Feline angler nets a scolding with latest catch

Susan Manzke
Tracking every move of Blue Fish in his angular beta tank  is Barn-E.

I purchased a Wisconsin fishing license for the 2022 season. I had one last year, but sadly never used it. This year will be different.

When I go walking along the road after a rain, I often find nightcrawlers escaping their soggy homes. Too bad for them that in seeking higher ground they have wiggled into a death trap. On the road, they will either dry up or get run over. This is where I come in. I try to relocate them to a spot where they can survive—if I was going fishing I might end their lives on the end of a hook.

Today I’m not talking about that kind of fishing. Instead, I’m going to write about my cat, Barn-E's fishing tales.

Ever since Barn-E discovered my beta fish in its tank on the kitchen counter, he has tried to corner that fish in its watery home.

Many times, I’d come into the kitchen to find Barn-E waving his paw at the tank, encouraging Blue Fish to move. It was like a game for the cat, but I don’t think the fish cared for the game.

Once Barn-E swiped at the top of the little tank. By accident, he caught a corner with a claw and pulled the top off. I quickly recovered the fish and sent the cat into another room with a string toy. I then relocated the fish to a more secure spot in the kitchen.

Barn-E and his big brother Car-E go a few rounds in their latest wrestling match.

One evening, as I visited with a friend on the Internet, I heard my two cats running up and down the stairs. Car-E was chasing Barn-E. Even though they are just cats, it sounded like a herd of elephants was in the house.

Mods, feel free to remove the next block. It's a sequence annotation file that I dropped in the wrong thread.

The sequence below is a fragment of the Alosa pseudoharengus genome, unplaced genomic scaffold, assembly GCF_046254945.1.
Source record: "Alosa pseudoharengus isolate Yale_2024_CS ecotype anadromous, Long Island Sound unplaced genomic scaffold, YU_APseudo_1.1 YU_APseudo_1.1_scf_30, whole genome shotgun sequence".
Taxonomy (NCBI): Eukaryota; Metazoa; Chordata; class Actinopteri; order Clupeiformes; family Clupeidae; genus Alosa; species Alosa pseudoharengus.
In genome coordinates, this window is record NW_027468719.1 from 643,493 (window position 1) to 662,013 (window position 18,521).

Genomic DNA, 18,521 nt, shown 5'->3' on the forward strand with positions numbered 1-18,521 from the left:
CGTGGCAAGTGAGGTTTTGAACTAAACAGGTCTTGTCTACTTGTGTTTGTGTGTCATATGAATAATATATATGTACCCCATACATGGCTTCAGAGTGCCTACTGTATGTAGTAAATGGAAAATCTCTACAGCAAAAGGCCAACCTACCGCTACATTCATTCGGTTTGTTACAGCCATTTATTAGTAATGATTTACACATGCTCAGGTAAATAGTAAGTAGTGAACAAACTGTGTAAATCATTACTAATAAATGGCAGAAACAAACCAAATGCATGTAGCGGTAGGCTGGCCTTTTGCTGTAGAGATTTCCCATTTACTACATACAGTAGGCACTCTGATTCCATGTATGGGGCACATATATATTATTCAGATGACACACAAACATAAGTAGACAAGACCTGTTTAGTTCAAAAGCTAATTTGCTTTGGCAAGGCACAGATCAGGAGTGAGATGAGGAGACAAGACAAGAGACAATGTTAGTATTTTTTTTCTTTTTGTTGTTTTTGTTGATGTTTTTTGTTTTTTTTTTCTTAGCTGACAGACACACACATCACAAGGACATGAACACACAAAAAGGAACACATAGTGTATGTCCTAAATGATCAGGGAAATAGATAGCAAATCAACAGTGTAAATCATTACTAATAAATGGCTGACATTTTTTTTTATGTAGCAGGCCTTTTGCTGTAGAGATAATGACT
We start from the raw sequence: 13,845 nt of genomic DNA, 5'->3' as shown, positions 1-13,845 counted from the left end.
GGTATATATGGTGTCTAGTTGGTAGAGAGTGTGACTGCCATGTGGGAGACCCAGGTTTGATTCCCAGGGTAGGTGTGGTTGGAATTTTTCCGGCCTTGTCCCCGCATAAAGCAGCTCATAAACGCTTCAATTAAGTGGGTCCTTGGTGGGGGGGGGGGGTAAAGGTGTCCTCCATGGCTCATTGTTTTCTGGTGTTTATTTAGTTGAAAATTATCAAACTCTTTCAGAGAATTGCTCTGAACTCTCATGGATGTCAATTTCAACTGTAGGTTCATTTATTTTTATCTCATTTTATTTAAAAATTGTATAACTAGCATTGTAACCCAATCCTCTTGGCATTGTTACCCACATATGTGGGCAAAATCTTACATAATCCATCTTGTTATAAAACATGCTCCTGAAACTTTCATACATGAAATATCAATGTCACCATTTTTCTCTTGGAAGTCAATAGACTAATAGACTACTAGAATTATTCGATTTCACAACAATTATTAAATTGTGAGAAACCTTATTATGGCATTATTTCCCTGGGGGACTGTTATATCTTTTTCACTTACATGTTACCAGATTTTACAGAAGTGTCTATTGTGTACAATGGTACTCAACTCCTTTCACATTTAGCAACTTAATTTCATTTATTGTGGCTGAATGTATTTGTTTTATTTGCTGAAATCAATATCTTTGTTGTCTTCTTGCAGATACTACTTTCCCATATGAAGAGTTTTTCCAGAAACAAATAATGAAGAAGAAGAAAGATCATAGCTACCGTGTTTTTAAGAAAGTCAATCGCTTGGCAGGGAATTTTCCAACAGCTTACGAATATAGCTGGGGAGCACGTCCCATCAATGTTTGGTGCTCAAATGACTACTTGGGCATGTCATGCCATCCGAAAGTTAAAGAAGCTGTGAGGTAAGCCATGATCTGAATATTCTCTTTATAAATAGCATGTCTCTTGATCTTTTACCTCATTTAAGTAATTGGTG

I ignored their playful exuberance and continued to visit with Joyce.

I heard the sound of something hollow falling in the kitchen. Again, I didn’t move. I was sure the cats had overturned an empty bucket I had used for mopping the floor.

Eventually, I went to the kitchen to reheat my cup of tea. To my horror, I found that the beta fish tank had been tipped over. Water was everywhere!

Dry towels were thrown on the floor—both to right and left of the counter. A pile of get-well cards was soaked and went straight into the garbage.

As I mopped up the water, I kept a lookout for the fish. It wasn’t there. I guessed the cat had eaten it.

To say the least, I was perturbed. Barn-E’s fishing expedition had had the worst conclusion ever.

After cleaning up the counter and the floor, I went into the living room to catch the evening news and weather. That’s when I heard Barn-E. This time the cat was playing in a cardboard box. Usually, he likes to curl up in the brown wrapping paper that was crumbled in the box. Not this night.

Perched on a favorite chair, Car-E and Barn-E  enjoy a timeout from their constant antics.

Barn-E was scratching through the paper, looking for something. You guessed it. Barn-E had brought the body of the fish into the next room and was playing with it like it was one of his toys.

I retrieved the fish’s body. It was in bad shape, surely dead. But then I felt the tiniest movement.

Quickly, I deposited Blue Fish into a glass of freshwater. There was a sliver of hope.

Blue Fish didn’t survive. Without any fanfare, I buried him at sea, meaning I flushed him.

I am not fishless. Three fish are living in a ten-gallon tank in the living room. Barn-E does watch them swim, but surely he can’t push the large tank over—at least I hope not.

Daily adventures with my cats continue. Most of the time they make me laugh, but I wasn’t laughing after the demise of Blue Fish.

Susan Manzke, Sunnybook Farm, N8646 Miller Rd, Seymour, WI 54165;;;